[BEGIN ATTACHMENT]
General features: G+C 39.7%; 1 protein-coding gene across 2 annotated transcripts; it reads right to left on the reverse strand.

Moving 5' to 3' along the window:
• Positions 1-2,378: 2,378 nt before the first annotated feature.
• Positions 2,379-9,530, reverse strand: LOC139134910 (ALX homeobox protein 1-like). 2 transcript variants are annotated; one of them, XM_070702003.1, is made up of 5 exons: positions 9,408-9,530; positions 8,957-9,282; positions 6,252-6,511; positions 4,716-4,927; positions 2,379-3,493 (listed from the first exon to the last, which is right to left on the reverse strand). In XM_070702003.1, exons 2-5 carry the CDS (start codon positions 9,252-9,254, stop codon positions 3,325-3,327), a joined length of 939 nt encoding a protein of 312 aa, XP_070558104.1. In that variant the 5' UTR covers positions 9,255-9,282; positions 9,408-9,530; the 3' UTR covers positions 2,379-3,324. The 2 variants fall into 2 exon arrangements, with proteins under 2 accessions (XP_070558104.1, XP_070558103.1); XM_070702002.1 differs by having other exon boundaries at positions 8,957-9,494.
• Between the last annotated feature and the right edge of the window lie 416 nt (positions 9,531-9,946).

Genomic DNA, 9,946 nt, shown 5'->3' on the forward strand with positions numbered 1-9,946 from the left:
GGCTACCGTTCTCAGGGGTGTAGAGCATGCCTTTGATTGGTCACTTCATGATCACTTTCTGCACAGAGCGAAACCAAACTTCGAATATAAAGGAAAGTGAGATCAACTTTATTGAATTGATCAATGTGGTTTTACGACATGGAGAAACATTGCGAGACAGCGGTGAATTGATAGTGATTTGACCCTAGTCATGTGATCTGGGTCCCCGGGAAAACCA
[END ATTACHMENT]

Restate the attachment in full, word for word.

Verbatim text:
General features: G+C 39.7%; 1 protein-coding gene across 2 annotated transcripts; it reads right to left on the reverse strand.

Moving 5' to 3' along the window:
• Positions 1-2,378: 2,378 nt before the first annotated feature.
• Positions 2,379-9,530, reverse strand: LOC139134910 (ALX homeobox protein 1-like). 2 transcript variants are annotated; one of them, XM_070702003.1, is made up of 5 exons: positions 9,408-9,530; positions 8,957-9,282; positions 6,252-6,511; positions 4,716-4,927; positions 2,379-3,493 (listed from the first exon to the last, which is right to left on the reverse strand). In XM_070702003.1, exons 2-5 carry the CDS (start codon positions 9,252-9,254, stop codon positions 3,325-3,327), a joined length of 939 nt encoding a protein of 312 aa, XP_070558104.1. In that variant the 5' UTR covers positions 9,255-9,282; positions 9,408-9,530; the 3' UTR covers positions 2,379-3,324. The 2 variants fall into 2 exon arrangements, with proteins under 2 accessions (XP_070558104.1, XP_070558103.1); XM_070702002.1 differs by having other exon boundaries at positions 8,957-9,494.
• Between the last annotated feature and the right edge of the window lie 416 nt (positions 9,531-9,946).

Genomic DNA, 9,946 nt, shown 5'->3' on the forward strand with positions numbered 1-9,946 from the left:
GGCTACCGTTCTCAGGGGTGTAGAGCATGCCTTTGATTGGTCACTTCATGATCACTTTCTGCACAGAGCGAAACCAAACTTCGAATATAAAGGAAAGTGAGATCAACTTTATTGAATTGATCAATGTGGTTTTACGACATGGAGAAACATTGCGAGACAGCGGTGAATTGATAGTGATTTGACCCTAGTCATGTGATCTGGGTCCCCGGGAAAACCA